Poor Design and Poor Defense Sink Employee Discount Plan

A recent IRS Field Attorney Advice (FAA) memorandum highlights the risk of poorly designed employee discount plans.  In FAA 20171202F, the IRS Office of Chief Counsel determined that an employer was liable for failing to pay and withhold employment taxes on employee discounts provided under an employee discount plan that failed to satisfy the requirements for qualified employee discounts under Code section 132(c).  The FAA also suggests that had the employer either kept or provided better records of the prices at which it provided services to select groups of customers, the result may have been different.  In the FAA, the IRS applied the fringe benefit exclusion for qualified employee discounts to an employer whose business information was largely redacted.  Under the employee discount program considered, an employee and a set number of participants designated by each employee (including the employee’s family members and friends) were eligible for discounts on certain services provided by the employer.  The Treasury Regulations under section 132(c) permit employers to offer employees and their spouses and dependent children non-taxable discounts of 20 percent on services sold to customers.

The employer argued that, although the discounts provided under the program exceeded the 20 percent limit applicable to discounted services when compared to published rates, they were in most cases less than the discount rates the employer offered to its corporate customers and members of certain programs.   The Treasury Regulations provide that an employee discount is measured against the price at which goods or services are sold to the employer’s customers.  However, if a company sells a significant portion of its goods or services at a discount to discrete customers or consumer groups—at least 35 percent—the discounted price is used to determine the amount of the employee discount.  Despite the employer’s argument that the determination of the amount of the employee discounts should not be based on the published rates, the IRS refused to apply this special discount rule for lack of adequate substantiation.  Although the employer provided the IRS with bar graphs showing the discounts it gave to various customers, the employer did not substantiate the information on the graphs or provide the IRS with evidence showing what percentage of its total sales were made from each of the customers allegedly receiving discounted rates.  Had the employer shown that it sold at least 35 percent of its services at a discount, then at least some, if not most of the employee discounts in excess of the published rates less 20 percent, may not have been taxable.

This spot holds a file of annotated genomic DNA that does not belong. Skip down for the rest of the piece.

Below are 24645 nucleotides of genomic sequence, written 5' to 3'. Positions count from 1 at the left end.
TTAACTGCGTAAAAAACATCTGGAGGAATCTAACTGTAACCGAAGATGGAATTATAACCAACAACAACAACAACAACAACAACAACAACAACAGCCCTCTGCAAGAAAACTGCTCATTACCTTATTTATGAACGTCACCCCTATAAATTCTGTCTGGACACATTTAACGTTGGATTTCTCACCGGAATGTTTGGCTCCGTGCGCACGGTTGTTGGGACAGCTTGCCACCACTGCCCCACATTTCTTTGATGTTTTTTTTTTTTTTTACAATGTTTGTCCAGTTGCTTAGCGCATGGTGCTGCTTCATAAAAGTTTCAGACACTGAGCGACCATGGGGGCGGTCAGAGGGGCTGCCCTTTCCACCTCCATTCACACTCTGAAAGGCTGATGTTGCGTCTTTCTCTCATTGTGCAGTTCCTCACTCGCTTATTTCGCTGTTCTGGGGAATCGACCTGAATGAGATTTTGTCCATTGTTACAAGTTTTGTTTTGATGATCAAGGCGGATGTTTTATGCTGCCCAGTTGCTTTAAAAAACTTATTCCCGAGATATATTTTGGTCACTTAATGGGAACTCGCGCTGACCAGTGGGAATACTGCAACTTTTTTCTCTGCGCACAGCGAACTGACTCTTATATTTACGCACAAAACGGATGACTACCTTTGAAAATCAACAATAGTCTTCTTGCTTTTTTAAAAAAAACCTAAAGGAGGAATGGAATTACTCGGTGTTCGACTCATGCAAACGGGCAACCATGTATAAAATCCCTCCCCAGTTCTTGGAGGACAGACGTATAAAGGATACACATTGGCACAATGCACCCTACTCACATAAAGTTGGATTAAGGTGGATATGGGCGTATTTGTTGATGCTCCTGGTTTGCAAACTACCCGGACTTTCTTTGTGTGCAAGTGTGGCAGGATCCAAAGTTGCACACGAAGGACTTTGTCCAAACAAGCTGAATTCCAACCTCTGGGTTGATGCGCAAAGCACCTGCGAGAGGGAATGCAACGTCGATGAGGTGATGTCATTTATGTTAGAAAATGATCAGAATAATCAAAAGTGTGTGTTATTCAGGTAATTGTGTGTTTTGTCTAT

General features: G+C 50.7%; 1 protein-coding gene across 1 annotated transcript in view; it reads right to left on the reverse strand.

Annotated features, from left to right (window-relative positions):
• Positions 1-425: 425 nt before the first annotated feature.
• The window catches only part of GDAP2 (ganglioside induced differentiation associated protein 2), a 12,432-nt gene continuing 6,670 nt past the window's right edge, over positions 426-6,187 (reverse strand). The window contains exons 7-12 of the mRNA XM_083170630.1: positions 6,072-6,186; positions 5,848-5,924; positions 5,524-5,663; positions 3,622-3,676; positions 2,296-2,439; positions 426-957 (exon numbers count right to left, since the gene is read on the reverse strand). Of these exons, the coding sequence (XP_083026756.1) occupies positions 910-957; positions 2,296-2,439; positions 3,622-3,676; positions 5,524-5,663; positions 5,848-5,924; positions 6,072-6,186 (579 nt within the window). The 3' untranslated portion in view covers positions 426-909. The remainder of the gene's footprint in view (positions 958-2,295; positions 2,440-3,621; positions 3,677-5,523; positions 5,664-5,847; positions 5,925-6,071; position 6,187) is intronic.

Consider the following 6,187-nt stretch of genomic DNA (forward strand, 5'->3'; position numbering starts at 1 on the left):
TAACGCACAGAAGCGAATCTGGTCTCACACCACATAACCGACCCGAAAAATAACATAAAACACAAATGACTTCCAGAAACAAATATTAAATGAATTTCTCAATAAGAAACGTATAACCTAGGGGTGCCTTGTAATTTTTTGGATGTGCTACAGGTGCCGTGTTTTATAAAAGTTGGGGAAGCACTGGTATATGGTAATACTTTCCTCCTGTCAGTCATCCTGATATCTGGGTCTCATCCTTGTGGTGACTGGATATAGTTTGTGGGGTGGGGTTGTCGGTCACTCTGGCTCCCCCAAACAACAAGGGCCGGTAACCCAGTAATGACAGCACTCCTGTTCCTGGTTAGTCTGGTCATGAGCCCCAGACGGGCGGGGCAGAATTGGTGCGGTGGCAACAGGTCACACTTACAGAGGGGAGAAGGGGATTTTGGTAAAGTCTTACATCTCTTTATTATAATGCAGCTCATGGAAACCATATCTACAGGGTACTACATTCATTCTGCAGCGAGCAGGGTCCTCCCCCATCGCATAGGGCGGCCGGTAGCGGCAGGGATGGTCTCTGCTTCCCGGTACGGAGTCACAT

Having determined that the discounts offered exceeded the 20 percent limit applicable to services, the IRS ruled that the employer must withhold and remit employment taxes on any employee discount to the extent it exceeded 20 percent of the published rate.  Correspondingly, the employer must report the taxable amount as additional wages on the employee’s Form W-2.  Perhaps even more costly for the employer, the IRS determined that the entire value of the discount (and not just the amount in excess of 20 percent) provided to someone designated by an employee constitutes taxable wages paid to the employee unless the person is the employee’s spouse or dependent child.  Accordingly, if an employee designates a friend under the program who uses the discount, the entire discount must be included in the employee’s wages and subjected to appropriate payroll taxation.